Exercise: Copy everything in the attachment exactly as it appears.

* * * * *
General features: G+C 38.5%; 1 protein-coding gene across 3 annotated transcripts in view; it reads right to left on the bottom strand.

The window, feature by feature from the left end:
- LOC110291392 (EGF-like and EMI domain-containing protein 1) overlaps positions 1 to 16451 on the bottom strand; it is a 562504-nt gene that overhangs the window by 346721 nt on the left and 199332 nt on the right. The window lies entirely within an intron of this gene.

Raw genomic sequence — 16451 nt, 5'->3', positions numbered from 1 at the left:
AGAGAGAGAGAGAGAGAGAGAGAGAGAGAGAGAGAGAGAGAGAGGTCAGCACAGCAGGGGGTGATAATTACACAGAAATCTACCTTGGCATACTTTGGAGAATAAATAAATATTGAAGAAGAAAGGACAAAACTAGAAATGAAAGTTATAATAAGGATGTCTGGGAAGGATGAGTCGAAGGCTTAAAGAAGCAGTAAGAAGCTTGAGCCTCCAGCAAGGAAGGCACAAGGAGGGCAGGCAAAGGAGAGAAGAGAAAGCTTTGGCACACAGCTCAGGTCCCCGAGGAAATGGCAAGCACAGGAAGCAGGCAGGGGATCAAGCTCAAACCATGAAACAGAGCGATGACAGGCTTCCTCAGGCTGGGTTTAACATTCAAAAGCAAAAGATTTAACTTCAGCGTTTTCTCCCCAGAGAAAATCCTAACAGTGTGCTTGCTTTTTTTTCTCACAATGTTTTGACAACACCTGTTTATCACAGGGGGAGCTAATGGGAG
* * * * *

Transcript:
General features: G+C 38.5%; 1 protein-coding gene across 3 annotated transcripts in view; it reads right to left on the bottom strand.

The window, feature by feature from the left end:
- LOC110291392 (EGF-like and EMI domain-containing protein 1) overlaps positions 1 to 16451 on the bottom strand; it is a 562504-nt gene that overhangs the window by 346721 nt on the left and 199332 nt on the right. The window lies entirely within an intron of this gene.

Raw genomic sequence — 16451 nt, 5'->3', positions numbered from 1 at the left:
AGAGAGAGAGAGAGAGAGAGAGAGAGAGAGAGAGAGAGAGAGAGGTCAGCACAGCAGGGGGTGATAATTACACAGAAATCTACCTTGGCATACTTTGGAGAATAAATAAATATTGAAGAAGAAAGGACAAAACTAGAAATGAAAGTTATAATAAGGATGTCTGGGAAGGATGAGTCGAAGGCTTAAAGAAGCAGTAAGAAGCTTGAGCCTCCAGCAAGGAAGGCACAAGGAGGGCAGGCAAAGGAGAGAAGAGAAAGCTTTGGCACACAGCTCAGGTCCCCGAGGAAATGGCAAGCACAGGAAGCAGGCAGGGGATCAAGCTCAAACCATGAAACAGAGCGATGACAGGCTTCCTCAGGCTGGGTTTAACATTCAAAAGCAAAAGATTTAACTTCAGCGTTTTCTCCCCAGAGAAAATCCTAACAGTGTGCTTGCTTTTTTTTCTCACAATGTTTTGACAACACCTGTTTATCACAGGGGGAGCTAATGGGAG